Category Archives: data

Open Data in Science

I have been invited to write an article for Elsevier's Serials Review and mentioned it in an earlier post (Open Data: Datument submitted to Elsevier’s Serials Review). I had hoped to post the manuscript immediately afterward but (a) our DSpace crashed and (b) Nature Precedings doesn't accept HTML So DSpace is up again and you can see the article. This post is about the content, not the technology
[NOTE: The document was created as a full hyperlinked datument, but DSpace cannot handle hyperlinks and it numbers each of the components as a completely separate object with an unpredictable address. So none of the images show up - it's probably not a complete disaster - and you lose any force of the datument concept (available here as zip) which contains an interactive molecule (Jmol) ]

The abstract:

Open Data (OD) is an emerging term in the process of defining how scientific data may be published and re-used without price or permission barriers. Scientists generally see published data as belonging to the scientific community, but many publishers claim copyright over data and will not allow its re-use without permission. This is a major impediment to the progress of scholarship in the digital age. This article reviews the need for Open Data, shows examples of why Open Data are valuable and summarises some early initiatives in formalising the right of access to and re-use of scientific data.

PMR: The article tries not to be too polemic and to review objectively the area of Open Data (in scientific scholarship), in the style that I have done for Wikipedia. The next section shows Open Data in action, both on individual articles and when aggregating large numbers (> 100,000) articles. Although the illustrations are from chemistry and crystallography the message should transcend the details. Finally I try to review the various intitiatives that have happened very recently and I would welcome comments and corrections. I think I understand the issues raised in the last month but they will take time to sink in.

So, for example, the last section I describe and pay tribute to the Open Knowledge Foundation, Talis and colleagues, and Science/Creative Commons. I will blog this later but there is a now a formal apparatus for managing Open Data (unlike Open Access where the lack of this causes serious problems for science data). In summary, se now have:

  • Community Norms("this is how the community expects A and B and C to behave - the norms have no legal force but if you don't work with them you might be ostracized, get no grants, etc.")
  • Protocols. These are high-level declarations which allow licences to be constructed. Both Science Commons and The Open Knowledge Foundation have such instruments. They describe the principles to which conformant licences must honour. I use the term meta-licence (analogous to XML, a meta-markuplanguage for creating markup languages).
  • Licences. These include PDDL and CC0 which conform to the protocol.

Throughout the article I stress the need for licences, and draw much analogy from the Open/Free Source communities which have meta-licences and then lists of conformant licences. I think the licence approach will be successful and will be rapidly adopted.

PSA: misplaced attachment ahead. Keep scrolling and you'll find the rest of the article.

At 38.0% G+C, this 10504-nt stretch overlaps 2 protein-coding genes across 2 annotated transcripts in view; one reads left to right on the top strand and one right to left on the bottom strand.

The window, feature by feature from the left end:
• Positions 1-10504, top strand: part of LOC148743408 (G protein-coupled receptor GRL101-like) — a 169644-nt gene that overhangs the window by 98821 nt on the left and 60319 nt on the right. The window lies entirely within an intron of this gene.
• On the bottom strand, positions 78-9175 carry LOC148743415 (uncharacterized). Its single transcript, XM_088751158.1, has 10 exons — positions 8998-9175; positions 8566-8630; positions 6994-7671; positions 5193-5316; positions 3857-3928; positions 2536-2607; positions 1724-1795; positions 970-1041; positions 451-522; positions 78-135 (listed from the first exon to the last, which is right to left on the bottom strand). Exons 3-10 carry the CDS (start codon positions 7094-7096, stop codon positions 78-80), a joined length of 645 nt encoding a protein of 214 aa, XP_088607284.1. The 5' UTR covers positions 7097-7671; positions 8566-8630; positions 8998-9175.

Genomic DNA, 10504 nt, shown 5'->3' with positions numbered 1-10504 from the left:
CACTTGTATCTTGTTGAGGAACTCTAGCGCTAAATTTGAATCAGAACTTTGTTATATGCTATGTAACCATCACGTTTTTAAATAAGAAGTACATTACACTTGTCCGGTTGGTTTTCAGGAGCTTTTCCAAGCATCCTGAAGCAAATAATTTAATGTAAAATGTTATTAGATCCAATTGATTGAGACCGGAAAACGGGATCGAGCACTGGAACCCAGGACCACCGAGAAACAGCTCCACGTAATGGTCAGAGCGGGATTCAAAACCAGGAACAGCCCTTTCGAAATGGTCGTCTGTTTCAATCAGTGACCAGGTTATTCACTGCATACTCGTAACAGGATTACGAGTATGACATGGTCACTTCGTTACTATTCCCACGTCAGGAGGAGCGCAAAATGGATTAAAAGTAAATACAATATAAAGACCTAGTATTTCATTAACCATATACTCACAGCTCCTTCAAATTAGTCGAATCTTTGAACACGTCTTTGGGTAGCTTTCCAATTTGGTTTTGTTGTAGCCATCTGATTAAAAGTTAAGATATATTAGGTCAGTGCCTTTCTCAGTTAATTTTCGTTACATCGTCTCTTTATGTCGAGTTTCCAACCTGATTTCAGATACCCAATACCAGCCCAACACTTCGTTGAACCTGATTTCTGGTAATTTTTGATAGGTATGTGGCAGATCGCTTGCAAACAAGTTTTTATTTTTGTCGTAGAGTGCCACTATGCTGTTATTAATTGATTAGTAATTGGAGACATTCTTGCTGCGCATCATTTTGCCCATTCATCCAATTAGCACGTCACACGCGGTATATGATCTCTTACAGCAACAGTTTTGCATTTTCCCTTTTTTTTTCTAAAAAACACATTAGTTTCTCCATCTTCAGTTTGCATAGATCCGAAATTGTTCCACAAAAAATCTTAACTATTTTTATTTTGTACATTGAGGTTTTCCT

The relationship between Open Access and Open Data will require detailed work - they are distinct and can exist together or independently.  In conclusion I write:

Open Data in science is now recognised as a critically important area which needs much careful and coordinated work if it is to develop successfully. Much of this requires advocacy and it is likely that when scientists are made aware of the value of labeling their work the movement will grow rapidly. Besides the licences and buttons there are other tools which can make it easier to create Open Data (for example modifying software so that it can mark the work and also to add hash codes to protect the digital integrity).

Creative Commons is well known outside Open Access and has a large following. Outside of software, it is seen by many as the default way of protecting their work while making it available in the way they wish. CC has the resources, the community respect and the commitment to continue to develop appropriate tools and strategies.

But there is much more that needs to be done. Full Open Access is the simplest solution but if we have to coexist with closed full-text the problem of embedded data must be addressed, by recognising the right to extract and index data. And in any case conventional publication discourages the full publication of the scientific record. The adoption of Open Notebook Science in parallel with the formal publications of the work can do much to liberate the data. Although data quality and formats are not strictly part of Open Data, their adoption will have marked improvements. The general realisation of the value of reuse will create strong pressure for more and better data. If publishers do not gladly accept this challenge, then scientists will rapidly find other ways of publishing data, probably through institutional, departmental, national or international subject repositories. In any case the community will rapidly move to Open Data and publishers resisting this will be seen as a problem to be circumvented

Does the semantic web work for chemical reactions

A very exciting post from Jean-Claude Bradley asking whether we can formalize the semantics of chemical reactions and synthetic procedures. Excerpts, and then comment...

Modularizing Results and Analysis in Chemistry